Why Runners Collapse During or After a Race
At this year’s New York City Half Marathon, reigning Olympic 5km and 10km champion Mo Farah of the United Kingdom took on Geoffrey Mutai, one of the best marathoners in the world.
Though Mutai bested Farah by a good 17 seconds, that wasn’t the biggest story of the day.
Moments after the finish, Mo Farah collapsed to the ground. He was immediately tended to by medical staff at the race and reappeared in good health not too long after at the post-race press conference to allay any fears, but it was still a nerve-racking incident.
As any veteran of endurance races knows, runners collapsing either during or after a race is not unheard of. If you’ve been to enough races, you’ve probably seen this happen first-hand.
There are a number of reasons why athletes collapse on race day; some are relatively benign, while others are very serious. In today’s article, we’re going to explore some of those reasons so you can help prevent them and ease any fears a situation like this might have caused.
Causes of runners collapsing during and after races
A 2011 scientific paper by Chad Asplund, Francis O’Connor, and Timothy Noakes, three researchers and medical doctors from the United States and South Africa, investigated the various reasons runners collapse during and after races.
Heat stroke is one potential cause—when you run hard, your body generates a large amount of heat, and if you can’t get rid of it effectively, this will result in an abnormally high body temperature. This in turn causes massive, body-wide problems, which manifest as confusion, dizziness, vomiting, and collapse.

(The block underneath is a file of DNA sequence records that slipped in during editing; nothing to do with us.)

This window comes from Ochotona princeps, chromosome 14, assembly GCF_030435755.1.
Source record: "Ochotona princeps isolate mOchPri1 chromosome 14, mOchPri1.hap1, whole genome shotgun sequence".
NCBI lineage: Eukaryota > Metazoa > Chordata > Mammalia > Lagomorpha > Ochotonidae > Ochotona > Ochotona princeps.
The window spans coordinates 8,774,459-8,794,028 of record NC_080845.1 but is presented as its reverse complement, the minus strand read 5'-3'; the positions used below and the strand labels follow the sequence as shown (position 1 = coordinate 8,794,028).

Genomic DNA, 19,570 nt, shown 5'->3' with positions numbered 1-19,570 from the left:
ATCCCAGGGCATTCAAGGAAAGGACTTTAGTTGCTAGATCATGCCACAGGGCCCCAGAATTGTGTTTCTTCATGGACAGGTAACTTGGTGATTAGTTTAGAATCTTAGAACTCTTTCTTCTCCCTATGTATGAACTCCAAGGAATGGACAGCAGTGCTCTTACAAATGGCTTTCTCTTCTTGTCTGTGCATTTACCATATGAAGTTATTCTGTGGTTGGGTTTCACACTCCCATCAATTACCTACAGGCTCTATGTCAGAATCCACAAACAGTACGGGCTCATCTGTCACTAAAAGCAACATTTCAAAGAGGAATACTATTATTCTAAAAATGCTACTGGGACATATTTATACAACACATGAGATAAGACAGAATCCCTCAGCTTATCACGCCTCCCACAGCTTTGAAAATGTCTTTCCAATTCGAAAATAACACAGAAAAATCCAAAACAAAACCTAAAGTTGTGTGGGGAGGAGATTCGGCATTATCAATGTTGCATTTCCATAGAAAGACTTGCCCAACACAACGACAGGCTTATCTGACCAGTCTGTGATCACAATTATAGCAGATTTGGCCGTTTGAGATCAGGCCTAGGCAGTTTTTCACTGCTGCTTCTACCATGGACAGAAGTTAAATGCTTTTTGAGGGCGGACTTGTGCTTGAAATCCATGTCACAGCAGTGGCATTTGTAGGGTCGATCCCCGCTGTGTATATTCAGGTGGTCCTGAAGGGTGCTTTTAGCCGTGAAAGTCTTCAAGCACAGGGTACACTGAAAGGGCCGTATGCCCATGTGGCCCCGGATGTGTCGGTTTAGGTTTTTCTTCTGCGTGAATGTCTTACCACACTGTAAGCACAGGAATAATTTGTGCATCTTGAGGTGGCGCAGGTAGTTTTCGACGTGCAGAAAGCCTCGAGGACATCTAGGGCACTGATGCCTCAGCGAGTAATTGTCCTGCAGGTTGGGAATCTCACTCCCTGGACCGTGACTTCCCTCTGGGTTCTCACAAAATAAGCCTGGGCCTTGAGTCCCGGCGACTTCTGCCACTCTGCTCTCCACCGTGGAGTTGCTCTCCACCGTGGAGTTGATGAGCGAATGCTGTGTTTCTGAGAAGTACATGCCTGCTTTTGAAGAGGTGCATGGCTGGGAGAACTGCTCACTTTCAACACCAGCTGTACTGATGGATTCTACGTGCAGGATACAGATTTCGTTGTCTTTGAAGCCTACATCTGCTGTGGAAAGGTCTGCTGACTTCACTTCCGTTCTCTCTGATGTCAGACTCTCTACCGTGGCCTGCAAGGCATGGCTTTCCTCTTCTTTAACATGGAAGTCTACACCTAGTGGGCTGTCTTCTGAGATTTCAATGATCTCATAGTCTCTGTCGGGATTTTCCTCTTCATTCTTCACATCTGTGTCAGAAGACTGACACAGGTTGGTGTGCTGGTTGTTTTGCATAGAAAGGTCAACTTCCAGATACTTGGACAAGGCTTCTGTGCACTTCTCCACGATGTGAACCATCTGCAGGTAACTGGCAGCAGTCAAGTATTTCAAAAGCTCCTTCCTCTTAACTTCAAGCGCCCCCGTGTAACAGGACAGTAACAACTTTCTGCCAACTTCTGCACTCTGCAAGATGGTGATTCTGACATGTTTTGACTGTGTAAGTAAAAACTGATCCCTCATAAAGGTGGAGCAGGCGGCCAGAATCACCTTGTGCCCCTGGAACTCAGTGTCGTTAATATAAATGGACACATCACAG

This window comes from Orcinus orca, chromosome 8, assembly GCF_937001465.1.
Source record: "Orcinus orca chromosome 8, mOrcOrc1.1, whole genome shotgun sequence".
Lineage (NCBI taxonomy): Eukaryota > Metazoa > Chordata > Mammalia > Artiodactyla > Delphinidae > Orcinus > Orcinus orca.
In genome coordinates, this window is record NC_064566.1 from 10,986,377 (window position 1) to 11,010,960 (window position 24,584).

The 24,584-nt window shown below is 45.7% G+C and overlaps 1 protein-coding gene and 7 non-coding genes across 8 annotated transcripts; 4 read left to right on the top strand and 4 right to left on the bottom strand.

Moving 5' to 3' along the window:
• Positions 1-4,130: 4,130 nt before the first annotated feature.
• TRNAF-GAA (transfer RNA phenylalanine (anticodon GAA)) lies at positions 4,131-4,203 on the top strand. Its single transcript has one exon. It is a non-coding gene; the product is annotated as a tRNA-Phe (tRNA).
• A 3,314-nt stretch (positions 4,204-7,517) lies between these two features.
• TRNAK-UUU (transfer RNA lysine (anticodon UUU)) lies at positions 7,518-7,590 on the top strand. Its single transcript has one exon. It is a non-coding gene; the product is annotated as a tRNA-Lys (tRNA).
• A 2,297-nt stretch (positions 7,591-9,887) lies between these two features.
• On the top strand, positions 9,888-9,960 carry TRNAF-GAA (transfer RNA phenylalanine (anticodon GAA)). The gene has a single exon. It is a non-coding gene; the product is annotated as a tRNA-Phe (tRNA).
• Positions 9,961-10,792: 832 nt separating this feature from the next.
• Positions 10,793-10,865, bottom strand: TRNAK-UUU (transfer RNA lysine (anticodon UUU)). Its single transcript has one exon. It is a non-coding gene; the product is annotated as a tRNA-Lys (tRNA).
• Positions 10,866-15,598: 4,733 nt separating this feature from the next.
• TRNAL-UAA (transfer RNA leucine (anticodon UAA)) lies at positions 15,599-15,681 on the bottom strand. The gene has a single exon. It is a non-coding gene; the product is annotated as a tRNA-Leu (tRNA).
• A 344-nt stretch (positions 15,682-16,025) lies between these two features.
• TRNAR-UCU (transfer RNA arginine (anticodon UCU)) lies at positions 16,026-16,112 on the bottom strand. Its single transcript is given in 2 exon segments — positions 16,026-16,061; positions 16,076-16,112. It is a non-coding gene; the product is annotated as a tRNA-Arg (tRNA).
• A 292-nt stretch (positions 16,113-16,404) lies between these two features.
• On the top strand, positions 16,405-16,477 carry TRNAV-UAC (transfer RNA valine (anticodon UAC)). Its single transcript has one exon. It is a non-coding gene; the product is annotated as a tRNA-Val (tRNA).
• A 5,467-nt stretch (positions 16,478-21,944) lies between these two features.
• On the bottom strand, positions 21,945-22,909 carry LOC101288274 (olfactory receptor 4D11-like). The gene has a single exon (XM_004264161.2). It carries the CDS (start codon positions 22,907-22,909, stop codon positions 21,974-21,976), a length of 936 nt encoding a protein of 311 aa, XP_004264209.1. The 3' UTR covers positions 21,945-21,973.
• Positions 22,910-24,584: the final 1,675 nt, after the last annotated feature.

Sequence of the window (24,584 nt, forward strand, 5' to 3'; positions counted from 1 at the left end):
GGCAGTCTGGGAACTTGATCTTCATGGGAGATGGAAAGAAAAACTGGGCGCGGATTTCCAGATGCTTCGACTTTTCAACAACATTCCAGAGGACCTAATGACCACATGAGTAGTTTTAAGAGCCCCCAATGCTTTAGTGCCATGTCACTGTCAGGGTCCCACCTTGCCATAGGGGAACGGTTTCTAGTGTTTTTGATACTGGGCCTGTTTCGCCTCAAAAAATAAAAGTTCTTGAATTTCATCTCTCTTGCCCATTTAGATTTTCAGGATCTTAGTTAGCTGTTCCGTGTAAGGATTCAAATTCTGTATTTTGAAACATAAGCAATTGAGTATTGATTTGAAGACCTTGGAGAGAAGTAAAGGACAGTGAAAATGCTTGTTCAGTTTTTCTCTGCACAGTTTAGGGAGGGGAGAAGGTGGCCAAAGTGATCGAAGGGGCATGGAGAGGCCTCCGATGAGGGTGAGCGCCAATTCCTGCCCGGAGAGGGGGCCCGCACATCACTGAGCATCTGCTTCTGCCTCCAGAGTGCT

Dehydration can increase your risk of heat stroke, but it is not the only cause. Outside temperature and a rise it internal body temperature from working hard can also cause heat stroke. And while heatstroke is more common on very hot days, it can happen even on days with moderate weather.
Here are 6 helpful strategies for how to perform well and race safely in the heat.
Hyponatremia, a drop in the sodium that circulates in your blood, is another possible cause of collapse.
Typically, this occurs in runners who drink far too much water during a race, which dilutes the sodium in their blood so much that it disrupts their body’s normal biochemistry. Hyponatremic runners also commonly vomit, become confused, and collapse.
Athletes at greatest risk are novice runners or slower runners who may take 4-5 hours or more to finish a marathon and who are drinking mainly water. These runners often have an easier time drinking while running at a slower pace and also have more time and opportunities to fill up on fluids.
As the marathon and other long-distance races become more popular, especially among newer recreational runners, more athletes are likely to be at risk for hyponatremia.
For a more in-depth look at hyponutremia and how you can prevent it, here’s a great article written by our nutritionist Emily Brown and based on the work of Dr. Tim Noakes. You can also check out our podcast with Dr. Noakes himself.
Traditional heart disease can lead to a heart attack during a race, even in apparently healthy middle-aged runners, and many young runners train and race with undetected congenital heart conditions.